FCC to begin crafting ‘net neutrality’ rules
Wants to ensure providers don’t abuse control
WASHINGTON - Federal regulators took an important step yesterday toward prohibiting broadband providers from favoring or discriminating against certain kinds of Internet traffic.
Despite the concerns of the telecommunications industry and the agency’s two Republicans, the Federal Communications Commission voted to begin writing so-called “network neutrality’’ regulations to prevent phone and cable companies from abusing their control over the market for broadband access.
The FCC chairman, Julius Genachowski, said regulations are needed to ensure that broadband subscribers can access all legal websites and services, including calling applications and video sites that compete with the broadband companies.
The FCC’s two other Democrats voted to support his plan. The agency’s two Republican commissioners voted merely to start the formal rule-making process, but said they have reservations about the substance of Genachowski’s proposal.
Republican Commissioner Robert McDowell said he remains unconvinced that broadband providers are engaging in anticompetitive behavior that requires government intervention.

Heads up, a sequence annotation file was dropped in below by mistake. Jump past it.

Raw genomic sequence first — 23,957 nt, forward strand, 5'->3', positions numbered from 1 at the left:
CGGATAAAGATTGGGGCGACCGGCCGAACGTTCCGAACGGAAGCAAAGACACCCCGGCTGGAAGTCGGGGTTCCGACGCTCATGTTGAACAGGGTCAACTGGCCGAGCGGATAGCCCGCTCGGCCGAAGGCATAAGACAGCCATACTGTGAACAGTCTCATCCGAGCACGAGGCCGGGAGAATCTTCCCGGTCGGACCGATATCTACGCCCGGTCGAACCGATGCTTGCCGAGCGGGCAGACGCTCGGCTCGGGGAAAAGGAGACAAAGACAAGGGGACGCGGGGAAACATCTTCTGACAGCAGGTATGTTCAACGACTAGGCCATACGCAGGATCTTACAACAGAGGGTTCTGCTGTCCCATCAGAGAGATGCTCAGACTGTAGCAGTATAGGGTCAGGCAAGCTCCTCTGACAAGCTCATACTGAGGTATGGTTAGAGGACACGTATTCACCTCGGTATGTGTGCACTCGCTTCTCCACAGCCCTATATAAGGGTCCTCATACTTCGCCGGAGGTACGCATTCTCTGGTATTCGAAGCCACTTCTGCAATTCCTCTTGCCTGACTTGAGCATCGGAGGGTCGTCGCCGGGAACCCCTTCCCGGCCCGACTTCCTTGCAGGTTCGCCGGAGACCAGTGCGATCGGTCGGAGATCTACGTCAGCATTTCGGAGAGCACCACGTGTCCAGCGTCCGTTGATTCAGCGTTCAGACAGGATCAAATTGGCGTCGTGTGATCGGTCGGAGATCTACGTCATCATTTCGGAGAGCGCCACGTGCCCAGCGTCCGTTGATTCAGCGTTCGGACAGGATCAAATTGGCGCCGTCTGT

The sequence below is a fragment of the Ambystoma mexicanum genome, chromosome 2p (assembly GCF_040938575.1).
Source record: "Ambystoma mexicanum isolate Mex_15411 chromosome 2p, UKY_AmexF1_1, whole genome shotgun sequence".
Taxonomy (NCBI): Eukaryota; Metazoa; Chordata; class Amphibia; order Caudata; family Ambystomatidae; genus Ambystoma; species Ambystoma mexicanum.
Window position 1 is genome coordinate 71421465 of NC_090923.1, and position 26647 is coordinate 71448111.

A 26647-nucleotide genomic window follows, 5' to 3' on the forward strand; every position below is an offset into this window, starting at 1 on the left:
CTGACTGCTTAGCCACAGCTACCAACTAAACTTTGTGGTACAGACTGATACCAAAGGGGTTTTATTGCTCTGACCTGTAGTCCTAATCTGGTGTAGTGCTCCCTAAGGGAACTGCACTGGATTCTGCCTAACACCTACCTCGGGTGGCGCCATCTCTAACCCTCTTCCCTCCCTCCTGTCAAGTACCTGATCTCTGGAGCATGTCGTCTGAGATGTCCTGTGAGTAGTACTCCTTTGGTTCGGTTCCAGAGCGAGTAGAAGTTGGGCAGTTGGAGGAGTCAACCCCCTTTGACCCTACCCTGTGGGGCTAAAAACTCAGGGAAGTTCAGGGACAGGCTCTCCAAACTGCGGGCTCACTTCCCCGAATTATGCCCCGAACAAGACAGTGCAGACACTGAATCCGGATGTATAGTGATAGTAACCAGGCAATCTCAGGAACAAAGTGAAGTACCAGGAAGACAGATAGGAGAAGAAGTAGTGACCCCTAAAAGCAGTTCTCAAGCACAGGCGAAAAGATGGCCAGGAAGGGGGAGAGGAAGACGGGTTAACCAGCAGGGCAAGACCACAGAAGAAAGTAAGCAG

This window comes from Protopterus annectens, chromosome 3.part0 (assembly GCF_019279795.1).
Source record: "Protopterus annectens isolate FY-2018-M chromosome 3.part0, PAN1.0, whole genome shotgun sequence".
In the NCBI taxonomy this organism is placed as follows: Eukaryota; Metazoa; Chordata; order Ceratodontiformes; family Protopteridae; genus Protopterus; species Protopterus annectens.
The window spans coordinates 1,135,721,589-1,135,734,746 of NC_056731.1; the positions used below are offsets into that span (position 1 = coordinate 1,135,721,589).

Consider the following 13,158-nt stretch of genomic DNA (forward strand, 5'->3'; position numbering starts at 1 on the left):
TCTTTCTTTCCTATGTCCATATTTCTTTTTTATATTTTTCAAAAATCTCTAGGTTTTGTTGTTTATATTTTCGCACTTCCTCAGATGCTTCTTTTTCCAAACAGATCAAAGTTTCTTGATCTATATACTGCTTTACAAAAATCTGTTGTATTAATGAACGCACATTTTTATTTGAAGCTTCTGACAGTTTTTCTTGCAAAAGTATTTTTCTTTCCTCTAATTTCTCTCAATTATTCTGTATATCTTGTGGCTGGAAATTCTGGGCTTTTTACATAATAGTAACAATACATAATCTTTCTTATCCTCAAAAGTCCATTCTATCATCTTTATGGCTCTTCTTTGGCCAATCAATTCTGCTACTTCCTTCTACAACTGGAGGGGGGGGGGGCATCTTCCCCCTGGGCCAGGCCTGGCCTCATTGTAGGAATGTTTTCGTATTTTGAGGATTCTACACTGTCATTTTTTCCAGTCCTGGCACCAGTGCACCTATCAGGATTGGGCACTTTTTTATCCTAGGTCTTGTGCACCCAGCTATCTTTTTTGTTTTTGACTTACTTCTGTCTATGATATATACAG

“I do not share the majority’s view that the Internet is showing breaks and cracks, nor do I believe that the government is the best tool to fix it,’’ he said.
Next up for the FCC is to actually craft the rules, with a vote on whether to adopt them expected to come by next summer.
Yet even as the net neutrality proceeding unfolds at the FCC, the courts and Congress may also become involved. With mounting Republican opposition on the Hill, Senator John McCain, Republican of Arizona, introduced a bill yesterday to block Genachowski’s proposal.